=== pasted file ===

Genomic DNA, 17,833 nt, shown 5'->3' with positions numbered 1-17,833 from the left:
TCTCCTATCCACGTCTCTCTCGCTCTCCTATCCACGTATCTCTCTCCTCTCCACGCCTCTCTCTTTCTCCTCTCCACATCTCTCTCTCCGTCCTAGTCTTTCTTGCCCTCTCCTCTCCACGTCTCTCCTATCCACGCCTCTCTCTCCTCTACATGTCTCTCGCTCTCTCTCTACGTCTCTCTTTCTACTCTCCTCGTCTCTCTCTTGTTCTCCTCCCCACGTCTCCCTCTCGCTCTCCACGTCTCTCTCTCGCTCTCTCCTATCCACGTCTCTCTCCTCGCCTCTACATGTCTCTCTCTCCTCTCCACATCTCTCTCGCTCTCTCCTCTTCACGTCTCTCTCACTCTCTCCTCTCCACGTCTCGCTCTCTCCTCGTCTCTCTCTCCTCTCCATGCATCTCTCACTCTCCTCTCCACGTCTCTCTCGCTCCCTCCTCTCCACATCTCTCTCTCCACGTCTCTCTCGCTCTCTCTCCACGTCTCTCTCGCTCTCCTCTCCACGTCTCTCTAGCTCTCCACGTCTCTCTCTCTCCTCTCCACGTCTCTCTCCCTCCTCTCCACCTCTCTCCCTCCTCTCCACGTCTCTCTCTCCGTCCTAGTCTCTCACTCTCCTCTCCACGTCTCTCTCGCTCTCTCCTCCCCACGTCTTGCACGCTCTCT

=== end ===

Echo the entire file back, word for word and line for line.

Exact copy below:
Genomic DNA, 17,833 nt, shown 5'->3' with positions numbered 1-17,833 from the left:
TCTCCTATCCACGTCTCTCTCGCTCTCCTATCCACGTATCTCTCTCCTCTCCACGCCTCTCTCTTTCTCCTCTCCACATCTCTCTCTCCGTCCTAGTCTTTCTTGCCCTCTCCTCTCCACGTCTCTCCTATCCACGCCTCTCTCTCCTCTACATGTCTCTCGCTCTCTCTCTACGTCTCTCTTTCTACTCTCCTCGTCTCTCTCTTGTTCTCCTCCCCACGTCTCCCTCTCGCTCTCCACGTCTCTCTCTCGCTCTCTCCTATCCACGTCTCTCTCCTCGCCTCTACATGTCTCTCTCTCCTCTCCACATCTCTCTCGCTCTCTCCTCTTCACGTCTCTCTCACTCTCTCCTCTCCACGTCTCGCTCTCTCCTCGTCTCTCTCTCCTCTCCATGCATCTCTCACTCTCCTCTCCACGTCTCTCTCGCTCCCTCCTCTCCACATCTCTCTCTCCACGTCTCTCTCGCTCTCTCTCCACGTCTCTCTCGCTCTCCTCTCCACGTCTCTCTAGCTCTCCACGTCTCTCTCTCTCCTCTCCACGTCTCTCTCCCTCCTCTCCACCTCTCTCCCTCCTCTCCACGTCTCTCTCTCCGTCCTAGTCTCTCACTCTCCTCTCCACGTCTCTCTCGCTCTCTCCTCCCCACGTCTTGCACGCTCTCT